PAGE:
Crate-Digging for Indian Disco on the Streets of Calcutta

Every week or thereabouts, Mutant Dance Moves takes you to the shadowy corners of the dancefloor and the fringes of contemporary electronic music, where new strains and dance moves are evolving.

Earlier this year, Mutant Dance Moves took an extended vacation through India (so long in fact, that the editors at MTV Hive threatened to change the column name to “Beats, Pray, Love,” prompting a return flight). While there, I did what any music fan would do: I dug for music. And while there have been articles, charticles and listicles about the return of vinyl, the world’s second largest populace failed to get the notice. Ravi Shankar albums, Bollywood soundtracks, even ABBA albums, when they can be found, are generally coated with decades of exhaust dust, their sleeves eaten by mold. And yet a wealth of pop music riches still exist in India, a resource that Western music’s savviest music-makers continually mine for their own hits.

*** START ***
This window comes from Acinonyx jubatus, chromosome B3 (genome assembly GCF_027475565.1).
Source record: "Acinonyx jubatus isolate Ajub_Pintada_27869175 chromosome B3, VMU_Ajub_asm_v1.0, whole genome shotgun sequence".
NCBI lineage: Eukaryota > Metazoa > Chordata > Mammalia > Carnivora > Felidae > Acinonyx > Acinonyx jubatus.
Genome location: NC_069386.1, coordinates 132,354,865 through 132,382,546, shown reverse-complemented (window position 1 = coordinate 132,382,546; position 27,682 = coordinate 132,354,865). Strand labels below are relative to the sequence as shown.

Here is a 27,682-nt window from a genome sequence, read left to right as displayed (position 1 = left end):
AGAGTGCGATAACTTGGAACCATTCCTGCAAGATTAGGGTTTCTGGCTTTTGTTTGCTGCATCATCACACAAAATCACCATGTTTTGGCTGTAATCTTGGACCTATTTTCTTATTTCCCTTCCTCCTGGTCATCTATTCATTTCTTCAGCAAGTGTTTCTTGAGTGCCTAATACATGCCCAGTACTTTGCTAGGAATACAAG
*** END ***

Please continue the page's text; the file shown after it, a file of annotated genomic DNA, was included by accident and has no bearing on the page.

On the streets of Kolkata, I happened upon a lone stand stocked with moldering records, the shop’s emphasis being on drastically more popular items like lighters and Bob Marley t-shirts. And yet I need only flip past a few disintegrating copies of Concert for Bangladesh before happening upon some bizarre looking Bollywood soundtracks. One  that stood out featured a haphazardly-suited Creature From the Black Lagoon groping at polyester-clad disco-goers on a Bombay dancefloor. It was for a movie called Maut Ka Saya and featured a soundtrack by composer Bappi Lahiri.

At first glance, I would swear Lahiri was the Indian version of Ronnie Milsap or perhaps some sort of track-suited cat lady. But as the excellent Bollywood Bloodbath compilation from Finders Keepers/ B-Music makes clear, Lahiri is one of Bollywood’s most influential composers, scoring hundreds of films. He’s also widely hailed as the “Disco King,” the first Indian film composer to deploy out of the box drum machine dance beats and wheezing synthesizers in his compositions. Lahiri’s unhinged work for B-grade horror films appear often on this woolly disc.

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